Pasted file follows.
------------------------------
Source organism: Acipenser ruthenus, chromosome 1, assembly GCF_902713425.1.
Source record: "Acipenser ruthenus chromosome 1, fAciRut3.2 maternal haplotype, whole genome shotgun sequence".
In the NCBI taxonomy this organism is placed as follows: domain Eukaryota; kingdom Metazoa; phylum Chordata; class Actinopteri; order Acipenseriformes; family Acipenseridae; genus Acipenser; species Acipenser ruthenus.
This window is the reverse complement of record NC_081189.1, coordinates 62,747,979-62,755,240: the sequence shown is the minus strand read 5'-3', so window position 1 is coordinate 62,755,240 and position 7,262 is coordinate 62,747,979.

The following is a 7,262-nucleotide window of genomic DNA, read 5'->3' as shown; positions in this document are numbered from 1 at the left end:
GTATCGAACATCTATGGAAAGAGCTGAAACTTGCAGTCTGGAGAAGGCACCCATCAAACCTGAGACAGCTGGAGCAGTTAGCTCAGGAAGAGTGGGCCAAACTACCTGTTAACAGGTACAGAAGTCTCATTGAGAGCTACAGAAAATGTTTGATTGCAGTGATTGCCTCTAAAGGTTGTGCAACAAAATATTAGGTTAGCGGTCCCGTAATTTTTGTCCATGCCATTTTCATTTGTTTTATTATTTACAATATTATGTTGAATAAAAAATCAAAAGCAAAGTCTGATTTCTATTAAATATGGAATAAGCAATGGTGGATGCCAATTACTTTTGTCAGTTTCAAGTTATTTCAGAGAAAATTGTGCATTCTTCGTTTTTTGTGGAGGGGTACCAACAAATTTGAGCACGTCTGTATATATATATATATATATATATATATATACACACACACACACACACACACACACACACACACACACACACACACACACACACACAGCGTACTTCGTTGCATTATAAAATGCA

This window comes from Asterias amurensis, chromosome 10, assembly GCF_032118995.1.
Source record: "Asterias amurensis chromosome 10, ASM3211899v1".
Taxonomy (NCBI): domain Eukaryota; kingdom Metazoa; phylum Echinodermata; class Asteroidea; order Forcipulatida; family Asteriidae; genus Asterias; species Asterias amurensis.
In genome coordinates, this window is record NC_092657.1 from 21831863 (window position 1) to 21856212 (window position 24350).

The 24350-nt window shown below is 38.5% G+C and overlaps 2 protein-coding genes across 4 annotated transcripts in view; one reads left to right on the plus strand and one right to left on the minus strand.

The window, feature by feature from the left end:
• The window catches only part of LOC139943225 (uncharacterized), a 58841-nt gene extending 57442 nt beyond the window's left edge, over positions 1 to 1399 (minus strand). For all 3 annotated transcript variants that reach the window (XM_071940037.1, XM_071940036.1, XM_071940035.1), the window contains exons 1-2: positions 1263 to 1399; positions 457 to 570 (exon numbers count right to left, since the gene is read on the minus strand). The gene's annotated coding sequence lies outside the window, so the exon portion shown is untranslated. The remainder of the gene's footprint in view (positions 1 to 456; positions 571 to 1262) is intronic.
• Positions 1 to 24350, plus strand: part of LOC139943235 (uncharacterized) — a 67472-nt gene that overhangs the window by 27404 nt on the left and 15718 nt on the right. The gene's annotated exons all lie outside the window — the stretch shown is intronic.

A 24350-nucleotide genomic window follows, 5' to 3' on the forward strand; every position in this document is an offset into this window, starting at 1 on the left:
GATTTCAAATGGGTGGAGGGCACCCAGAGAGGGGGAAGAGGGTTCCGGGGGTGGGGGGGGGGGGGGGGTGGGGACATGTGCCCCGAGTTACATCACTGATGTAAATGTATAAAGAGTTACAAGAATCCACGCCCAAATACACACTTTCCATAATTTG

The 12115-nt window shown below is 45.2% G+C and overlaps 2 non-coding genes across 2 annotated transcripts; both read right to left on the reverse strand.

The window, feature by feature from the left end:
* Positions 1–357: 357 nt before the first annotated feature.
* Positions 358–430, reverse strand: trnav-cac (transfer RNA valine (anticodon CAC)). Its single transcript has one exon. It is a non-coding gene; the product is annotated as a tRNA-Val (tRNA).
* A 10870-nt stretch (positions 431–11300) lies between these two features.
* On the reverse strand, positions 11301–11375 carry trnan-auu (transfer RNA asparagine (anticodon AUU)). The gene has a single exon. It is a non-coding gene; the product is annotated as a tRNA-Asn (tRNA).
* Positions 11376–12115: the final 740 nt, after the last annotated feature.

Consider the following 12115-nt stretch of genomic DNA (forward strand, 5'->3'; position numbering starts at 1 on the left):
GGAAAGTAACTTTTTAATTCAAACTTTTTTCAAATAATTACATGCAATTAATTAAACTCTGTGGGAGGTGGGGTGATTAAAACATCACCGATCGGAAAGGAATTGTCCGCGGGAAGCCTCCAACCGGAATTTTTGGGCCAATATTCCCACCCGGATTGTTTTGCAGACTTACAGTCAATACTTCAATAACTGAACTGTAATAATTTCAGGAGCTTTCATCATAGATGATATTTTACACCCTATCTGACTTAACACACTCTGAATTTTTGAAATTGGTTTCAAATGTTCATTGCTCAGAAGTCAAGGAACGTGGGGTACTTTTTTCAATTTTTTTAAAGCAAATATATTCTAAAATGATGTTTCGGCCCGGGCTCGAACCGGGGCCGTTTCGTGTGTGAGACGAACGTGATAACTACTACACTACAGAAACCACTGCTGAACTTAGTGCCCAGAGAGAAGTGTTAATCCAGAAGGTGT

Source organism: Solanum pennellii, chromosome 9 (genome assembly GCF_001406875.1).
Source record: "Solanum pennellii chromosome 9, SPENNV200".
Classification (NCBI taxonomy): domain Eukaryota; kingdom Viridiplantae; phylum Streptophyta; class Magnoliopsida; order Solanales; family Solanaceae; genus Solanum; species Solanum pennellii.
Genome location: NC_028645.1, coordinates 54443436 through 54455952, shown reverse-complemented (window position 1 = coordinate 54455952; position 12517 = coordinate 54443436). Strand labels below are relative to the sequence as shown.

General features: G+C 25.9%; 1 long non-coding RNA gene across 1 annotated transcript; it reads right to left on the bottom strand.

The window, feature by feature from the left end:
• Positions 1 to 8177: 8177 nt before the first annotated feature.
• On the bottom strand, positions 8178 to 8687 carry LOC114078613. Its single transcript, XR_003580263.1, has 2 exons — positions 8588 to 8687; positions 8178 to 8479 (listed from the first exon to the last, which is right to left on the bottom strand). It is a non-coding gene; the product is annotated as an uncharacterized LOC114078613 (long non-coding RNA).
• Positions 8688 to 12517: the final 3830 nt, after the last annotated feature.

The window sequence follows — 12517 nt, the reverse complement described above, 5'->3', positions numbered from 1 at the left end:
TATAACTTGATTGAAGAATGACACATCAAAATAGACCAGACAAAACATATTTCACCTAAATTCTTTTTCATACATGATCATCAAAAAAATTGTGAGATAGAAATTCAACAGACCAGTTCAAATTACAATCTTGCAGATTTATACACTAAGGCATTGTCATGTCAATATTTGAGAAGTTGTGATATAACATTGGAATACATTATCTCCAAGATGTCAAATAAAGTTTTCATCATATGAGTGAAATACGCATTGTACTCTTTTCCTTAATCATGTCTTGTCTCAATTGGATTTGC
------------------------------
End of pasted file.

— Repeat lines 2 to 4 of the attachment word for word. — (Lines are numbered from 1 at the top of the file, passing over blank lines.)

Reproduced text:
Source record: "Acipenser ruthenus chromosome 1, fAciRut3.2 maternal haplotype, whole genome shotgun sequence".
In the NCBI taxonomy this organism is placed as follows: domain Eukaryota; kingdom Metazoa; phylum Chordata; class Actinopteri; order Acipenseriformes; family Acipenseridae; genus Acipenser; species Acipenser ruthenus.
This window is the reverse complement of record NC_081189.1, coordinates 62,747,979-62,755,240: the sequence shown is the minus strand read 5'-3', so window position 1 is coordinate 62,755,240 and position 7,262 is coordinate 62,747,979.